PARIS — French films about love usually end with the couple splitting up.
But this holiday season, taking their inspiration from more optimistic American fare, a trio of feel-good Gallic romantic comedies are proving that love, French-style, can also have a happy ending and get people in movie theaters.
In seven weeks at the French box office, the Alain Chabat/Charlotte Gainsbourg starrer “Prete-moi ta main” (I Do), a Gallic answer to “Pretty Woman,” has notched 3.3 million admissions, outperforming “Casino Royale.”
Pierre Salvadori’s stylish “Hors de prix” (Priceless), a racier, modern-day take on themes explored in Ernst Lubitsch’s 1932 “Trouble in Paradise,” made E3.1 million ($4 million) in its opening week, Dec. 12-19, second at the box office behind Luc Besson’s CGI-animated/live-action juggernaut “Arthur and the Invisibles,” but ahead of “Deja Vu.”
Distributed by TFM, “Priceless” stars the winning combo of Audrey Tautou and Gad Elmaleh as a high-class callgirl and a luxury hotel underling who get bitten by the love bug.
In the same week’s box office top 10 was Roschdy Zem’s “Mauvaise foi” (Bad Faith), a romantic comedy with a serious message starring Zem and Cecile de France as an Arab/Jewish couple whose religious backgrounds threaten to get in the way of true love.
Topical theme speaks to a hot-button issue in France, a year after rioting put the spotlight on the country’s racial tensions.
While each is different, all three films share certain things in common: bankable and good-looking protags, well-developed plots, a fair dose of witty dialogue and, of course, those most un-Gallic happy endings.
Pics also use well-loved English-language pop hits to pull in auds. Elvis Presley’s “Suspicious Minds” plays full volume while Zem’s character and his other half are going through yet another family induced crisis of romantic faith in “Bad Faith.” Chabat’s final-scene proposal in “I Do” is accompanied by the strains of Kool & the Gang’s “You Can Take It, If You Want It.”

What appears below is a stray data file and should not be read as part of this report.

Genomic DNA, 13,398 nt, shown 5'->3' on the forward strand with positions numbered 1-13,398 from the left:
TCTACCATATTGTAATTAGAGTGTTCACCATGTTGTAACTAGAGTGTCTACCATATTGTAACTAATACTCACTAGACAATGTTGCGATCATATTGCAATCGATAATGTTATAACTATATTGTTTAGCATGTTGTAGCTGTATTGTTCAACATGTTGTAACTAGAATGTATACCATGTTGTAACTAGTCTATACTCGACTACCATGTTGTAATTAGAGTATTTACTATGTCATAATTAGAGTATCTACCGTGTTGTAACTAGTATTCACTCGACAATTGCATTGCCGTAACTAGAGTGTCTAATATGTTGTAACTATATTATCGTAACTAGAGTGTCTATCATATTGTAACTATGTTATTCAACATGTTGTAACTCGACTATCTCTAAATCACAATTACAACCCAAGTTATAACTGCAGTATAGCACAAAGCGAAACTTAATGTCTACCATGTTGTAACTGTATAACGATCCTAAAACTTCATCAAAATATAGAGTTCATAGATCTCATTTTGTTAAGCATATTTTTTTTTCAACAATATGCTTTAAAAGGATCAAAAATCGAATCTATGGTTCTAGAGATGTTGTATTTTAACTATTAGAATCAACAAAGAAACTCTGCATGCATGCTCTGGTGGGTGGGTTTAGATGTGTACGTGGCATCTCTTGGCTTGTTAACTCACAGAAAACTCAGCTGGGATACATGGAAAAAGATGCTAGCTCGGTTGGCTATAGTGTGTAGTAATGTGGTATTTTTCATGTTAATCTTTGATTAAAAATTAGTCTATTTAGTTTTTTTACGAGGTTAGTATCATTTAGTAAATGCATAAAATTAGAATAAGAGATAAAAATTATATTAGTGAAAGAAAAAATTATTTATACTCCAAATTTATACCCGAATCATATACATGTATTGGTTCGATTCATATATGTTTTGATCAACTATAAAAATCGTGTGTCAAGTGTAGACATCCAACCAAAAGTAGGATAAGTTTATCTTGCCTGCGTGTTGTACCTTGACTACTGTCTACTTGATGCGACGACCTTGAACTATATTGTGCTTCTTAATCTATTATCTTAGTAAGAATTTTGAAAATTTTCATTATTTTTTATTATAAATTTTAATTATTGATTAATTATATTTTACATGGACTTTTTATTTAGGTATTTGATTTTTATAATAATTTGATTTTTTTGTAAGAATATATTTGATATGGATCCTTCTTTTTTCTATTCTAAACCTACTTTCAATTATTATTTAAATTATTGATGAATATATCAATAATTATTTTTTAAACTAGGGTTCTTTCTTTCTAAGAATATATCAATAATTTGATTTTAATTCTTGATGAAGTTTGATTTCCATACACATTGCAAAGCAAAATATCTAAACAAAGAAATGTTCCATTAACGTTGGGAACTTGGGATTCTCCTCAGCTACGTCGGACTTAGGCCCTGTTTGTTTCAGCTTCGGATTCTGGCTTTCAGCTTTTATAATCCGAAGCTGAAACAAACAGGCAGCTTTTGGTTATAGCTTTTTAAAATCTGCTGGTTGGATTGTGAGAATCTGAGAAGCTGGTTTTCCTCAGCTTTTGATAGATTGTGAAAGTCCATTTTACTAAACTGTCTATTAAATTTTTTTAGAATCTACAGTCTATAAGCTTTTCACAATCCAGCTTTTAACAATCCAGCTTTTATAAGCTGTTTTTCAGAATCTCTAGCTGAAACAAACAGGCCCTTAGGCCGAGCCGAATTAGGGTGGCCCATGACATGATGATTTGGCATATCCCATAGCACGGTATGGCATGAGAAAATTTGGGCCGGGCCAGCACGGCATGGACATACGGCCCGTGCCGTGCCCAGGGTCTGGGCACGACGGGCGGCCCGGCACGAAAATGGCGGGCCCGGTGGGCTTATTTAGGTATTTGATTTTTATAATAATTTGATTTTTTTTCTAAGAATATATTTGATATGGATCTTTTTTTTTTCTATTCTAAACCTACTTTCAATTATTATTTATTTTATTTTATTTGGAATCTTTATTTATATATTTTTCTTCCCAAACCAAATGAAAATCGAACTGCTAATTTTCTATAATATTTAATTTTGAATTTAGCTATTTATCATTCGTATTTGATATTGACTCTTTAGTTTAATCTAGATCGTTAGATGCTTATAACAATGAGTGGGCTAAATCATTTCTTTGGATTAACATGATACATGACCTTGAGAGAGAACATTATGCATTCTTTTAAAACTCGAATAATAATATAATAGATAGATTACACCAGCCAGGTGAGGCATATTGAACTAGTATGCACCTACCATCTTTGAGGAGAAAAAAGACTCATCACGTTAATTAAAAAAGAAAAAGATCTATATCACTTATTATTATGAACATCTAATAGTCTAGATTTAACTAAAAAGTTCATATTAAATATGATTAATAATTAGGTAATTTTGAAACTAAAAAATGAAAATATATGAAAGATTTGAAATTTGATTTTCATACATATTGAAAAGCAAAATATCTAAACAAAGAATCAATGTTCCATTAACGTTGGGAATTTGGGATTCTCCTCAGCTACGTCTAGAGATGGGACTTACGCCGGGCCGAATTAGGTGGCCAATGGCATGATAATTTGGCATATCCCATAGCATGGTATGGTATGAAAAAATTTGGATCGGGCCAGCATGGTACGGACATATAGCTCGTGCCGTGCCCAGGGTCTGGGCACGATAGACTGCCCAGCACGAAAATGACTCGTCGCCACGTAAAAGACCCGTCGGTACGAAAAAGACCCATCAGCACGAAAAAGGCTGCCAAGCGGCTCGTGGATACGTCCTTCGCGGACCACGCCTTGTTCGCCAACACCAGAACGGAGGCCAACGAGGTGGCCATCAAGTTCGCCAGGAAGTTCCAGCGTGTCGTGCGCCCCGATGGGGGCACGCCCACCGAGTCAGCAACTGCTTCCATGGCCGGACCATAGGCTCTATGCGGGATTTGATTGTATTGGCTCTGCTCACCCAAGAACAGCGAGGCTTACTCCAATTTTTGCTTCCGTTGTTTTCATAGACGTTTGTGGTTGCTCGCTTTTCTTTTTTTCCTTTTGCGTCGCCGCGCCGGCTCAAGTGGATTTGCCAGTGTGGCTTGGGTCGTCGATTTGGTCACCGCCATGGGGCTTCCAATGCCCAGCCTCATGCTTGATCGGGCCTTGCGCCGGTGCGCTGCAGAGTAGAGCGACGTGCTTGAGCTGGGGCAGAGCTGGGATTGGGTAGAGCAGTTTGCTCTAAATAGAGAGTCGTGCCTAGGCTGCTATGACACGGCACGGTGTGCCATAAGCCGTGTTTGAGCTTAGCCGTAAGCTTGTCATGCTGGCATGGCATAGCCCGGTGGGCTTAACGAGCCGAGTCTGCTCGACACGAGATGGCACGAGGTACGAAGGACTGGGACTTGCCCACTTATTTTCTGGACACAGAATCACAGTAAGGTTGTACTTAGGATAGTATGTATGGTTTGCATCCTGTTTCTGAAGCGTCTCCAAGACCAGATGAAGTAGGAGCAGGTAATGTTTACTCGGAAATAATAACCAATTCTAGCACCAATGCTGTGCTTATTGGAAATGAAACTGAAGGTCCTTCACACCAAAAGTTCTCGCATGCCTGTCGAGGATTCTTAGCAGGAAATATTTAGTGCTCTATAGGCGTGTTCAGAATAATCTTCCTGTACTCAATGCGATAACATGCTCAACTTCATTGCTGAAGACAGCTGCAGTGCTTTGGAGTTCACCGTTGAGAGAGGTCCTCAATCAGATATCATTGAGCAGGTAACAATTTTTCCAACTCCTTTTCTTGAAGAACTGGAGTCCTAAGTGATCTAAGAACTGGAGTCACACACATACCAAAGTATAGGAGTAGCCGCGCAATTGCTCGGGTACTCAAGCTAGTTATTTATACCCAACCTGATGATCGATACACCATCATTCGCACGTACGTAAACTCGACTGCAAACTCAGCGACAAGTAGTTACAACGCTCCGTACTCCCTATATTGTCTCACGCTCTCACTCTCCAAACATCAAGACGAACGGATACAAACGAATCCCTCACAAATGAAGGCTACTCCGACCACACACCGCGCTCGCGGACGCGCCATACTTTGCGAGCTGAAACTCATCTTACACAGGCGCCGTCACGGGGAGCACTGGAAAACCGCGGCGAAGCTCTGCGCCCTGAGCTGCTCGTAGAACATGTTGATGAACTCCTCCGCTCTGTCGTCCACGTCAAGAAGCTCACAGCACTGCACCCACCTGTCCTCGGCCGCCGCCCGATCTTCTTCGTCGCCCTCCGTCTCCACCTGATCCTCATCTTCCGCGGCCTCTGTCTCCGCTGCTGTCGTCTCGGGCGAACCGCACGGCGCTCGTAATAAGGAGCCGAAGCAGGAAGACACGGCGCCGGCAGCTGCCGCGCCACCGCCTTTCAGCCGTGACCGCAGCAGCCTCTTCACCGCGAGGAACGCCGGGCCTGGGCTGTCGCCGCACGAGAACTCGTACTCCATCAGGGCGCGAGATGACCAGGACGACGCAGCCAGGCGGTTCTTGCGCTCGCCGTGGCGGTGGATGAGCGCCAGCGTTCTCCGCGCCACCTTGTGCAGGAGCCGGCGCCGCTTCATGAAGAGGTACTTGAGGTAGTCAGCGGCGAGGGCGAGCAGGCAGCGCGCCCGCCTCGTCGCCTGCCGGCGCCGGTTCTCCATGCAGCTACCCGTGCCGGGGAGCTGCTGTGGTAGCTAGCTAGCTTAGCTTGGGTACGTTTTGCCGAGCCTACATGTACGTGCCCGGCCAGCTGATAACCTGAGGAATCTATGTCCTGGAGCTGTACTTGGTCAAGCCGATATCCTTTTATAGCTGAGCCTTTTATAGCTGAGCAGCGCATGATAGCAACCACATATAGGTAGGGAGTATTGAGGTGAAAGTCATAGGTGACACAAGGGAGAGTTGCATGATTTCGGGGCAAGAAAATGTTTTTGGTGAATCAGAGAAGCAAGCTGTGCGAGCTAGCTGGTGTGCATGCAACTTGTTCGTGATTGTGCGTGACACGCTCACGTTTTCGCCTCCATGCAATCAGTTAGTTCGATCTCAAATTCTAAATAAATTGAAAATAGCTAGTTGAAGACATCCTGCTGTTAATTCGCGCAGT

French cinemagoers looking for this sort of fare in the past have had to count on the Hollywood majors, or Brit producer Working Title — which has nothing touchy-feely on offer this holiday season.
Distancing himself from the “love is depressing” school of French filmmaking, Salvadori owns up straight away that “Priceless” is inspired by the American comedies of Lubitsch, Preston Sturges and Howard Hawkes.
“I’m not a child of the New Wave,” the helmer asserts.
“I set out to make a film that was coherent, funny and cinematographic in the way American comedies from the 1930s were.”
Perhaps that’s why even snotty French critics were fairly complimentary about Eric Lartigau’s directorial debut, in which Chabat’s confirmed bachelor falls for a woman he has hired to play his pretend “bride.”
As for the autobiographically inspired “Bad Faith,” Zem believes humor is an effective way to get across a message of tolerance to France’s mutually hostile Arab and Jewish communities, while pointing up the everyday prejudices of the French.
“Humor puts things into perspective,” he asserts.
“When I was a teenager growing up in France, nobody made an issue of religion,” recalls Zem.
“But the Gulf War, 9/11 changed all that. Now people define themselves by their position on the Israeli-Palestine conflict.”
The current crop of romantic comedies are, of course, not the first of their kind.
But three on French screens at once, after “Quatre etoiles” earlier this year, is clearly a sign of French cinema’s growing commercial bent.
Gallic filmmakers have tried their hand at all sorts of genres in 2006, from 3-D animation to war actioners, and the expanding market share for local films — more than 44%, up a couple of points from last year — suggests French audiences approve.
“French cinema used to be elitist, but it is changing,” Salvadori says.
“There is a new consciousness of the link between the filmmaker and the public. More effort is being made to please the audience.”